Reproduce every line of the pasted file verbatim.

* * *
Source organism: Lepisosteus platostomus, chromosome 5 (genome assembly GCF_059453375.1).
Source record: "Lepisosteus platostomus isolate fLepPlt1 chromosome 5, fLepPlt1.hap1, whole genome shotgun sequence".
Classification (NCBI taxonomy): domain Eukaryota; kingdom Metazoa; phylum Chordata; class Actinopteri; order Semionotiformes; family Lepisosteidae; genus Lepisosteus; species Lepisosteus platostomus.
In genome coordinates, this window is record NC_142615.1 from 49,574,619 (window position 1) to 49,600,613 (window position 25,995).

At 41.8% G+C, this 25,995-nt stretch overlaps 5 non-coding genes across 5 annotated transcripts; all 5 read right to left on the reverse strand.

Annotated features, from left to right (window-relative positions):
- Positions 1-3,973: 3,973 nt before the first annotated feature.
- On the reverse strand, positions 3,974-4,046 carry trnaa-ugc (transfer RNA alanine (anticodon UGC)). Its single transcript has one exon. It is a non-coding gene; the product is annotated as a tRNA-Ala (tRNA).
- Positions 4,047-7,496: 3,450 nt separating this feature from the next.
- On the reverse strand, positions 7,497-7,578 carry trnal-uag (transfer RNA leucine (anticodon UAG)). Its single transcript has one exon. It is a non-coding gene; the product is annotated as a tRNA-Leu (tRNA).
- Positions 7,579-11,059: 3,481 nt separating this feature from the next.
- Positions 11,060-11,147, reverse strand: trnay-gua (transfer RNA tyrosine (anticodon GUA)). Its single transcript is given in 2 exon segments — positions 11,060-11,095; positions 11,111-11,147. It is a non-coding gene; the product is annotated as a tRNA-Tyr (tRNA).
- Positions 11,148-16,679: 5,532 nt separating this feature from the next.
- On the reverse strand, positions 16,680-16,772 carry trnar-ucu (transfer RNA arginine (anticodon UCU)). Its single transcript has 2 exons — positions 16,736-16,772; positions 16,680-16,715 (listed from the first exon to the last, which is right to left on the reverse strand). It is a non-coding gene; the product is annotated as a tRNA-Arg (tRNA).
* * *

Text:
Source organism: Lepisosteus platostomus, chromosome 5 (genome assembly GCF_059453375.1).
Source record: "Lepisosteus platostomus isolate fLepPlt1 chromosome 5, fLepPlt1.hap1, whole genome shotgun sequence".
Classification (NCBI taxonomy): domain Eukaryota; kingdom Metazoa; phylum Chordata; class Actinopteri; order Semionotiformes; family Lepisosteidae; genus Lepisosteus; species Lepisosteus platostomus.
In genome coordinates, this window is record NC_142615.1 from 49,574,619 (window position 1) to 49,600,613 (window position 25,995).

At 41.8% G+C, this 25,995-nt stretch overlaps 5 non-coding genes across 5 annotated transcripts; all 5 read right to left on the reverse strand.

Annotated features, from left to right (window-relative positions):
- Positions 1-3,973: 3,973 nt before the first annotated feature.
- On the reverse strand, positions 3,974-4,046 carry trnaa-ugc (transfer RNA alanine (anticodon UGC)). Its single transcript has one exon. It is a non-coding gene; the product is annotated as a tRNA-Ala (tRNA).
- Positions 4,047-7,496: 3,450 nt separating this feature from the next.
- On the reverse strand, positions 7,497-7,578 carry trnal-uag (transfer RNA leucine (anticodon UAG)). Its single transcript has one exon. It is a non-coding gene; the product is annotated as a tRNA-Leu (tRNA).
- Positions 7,579-11,059: 3,481 nt separating this feature from the next.
- Positions 11,060-11,147, reverse strand: trnay-gua (transfer RNA tyrosine (anticodon GUA)). Its single transcript is given in 2 exon segments — positions 11,060-11,095; positions 11,111-11,147. It is a non-coding gene; the product is annotated as a tRNA-Tyr (tRNA).
- Positions 11,148-16,679: 5,532 nt separating this feature from the next.
- On the reverse strand, positions 16,680-16,772 carry trnar-ucu (transfer RNA arginine (anticodon UCU)). Its single transcript has 2 exons — positions 16,736-16,772; positions 16,680-16,715 (listed from the first exon to the last, which is right to left on the reverse strand). It is a non-coding gene; the product is annotated as a tRNA-Arg (tRNA).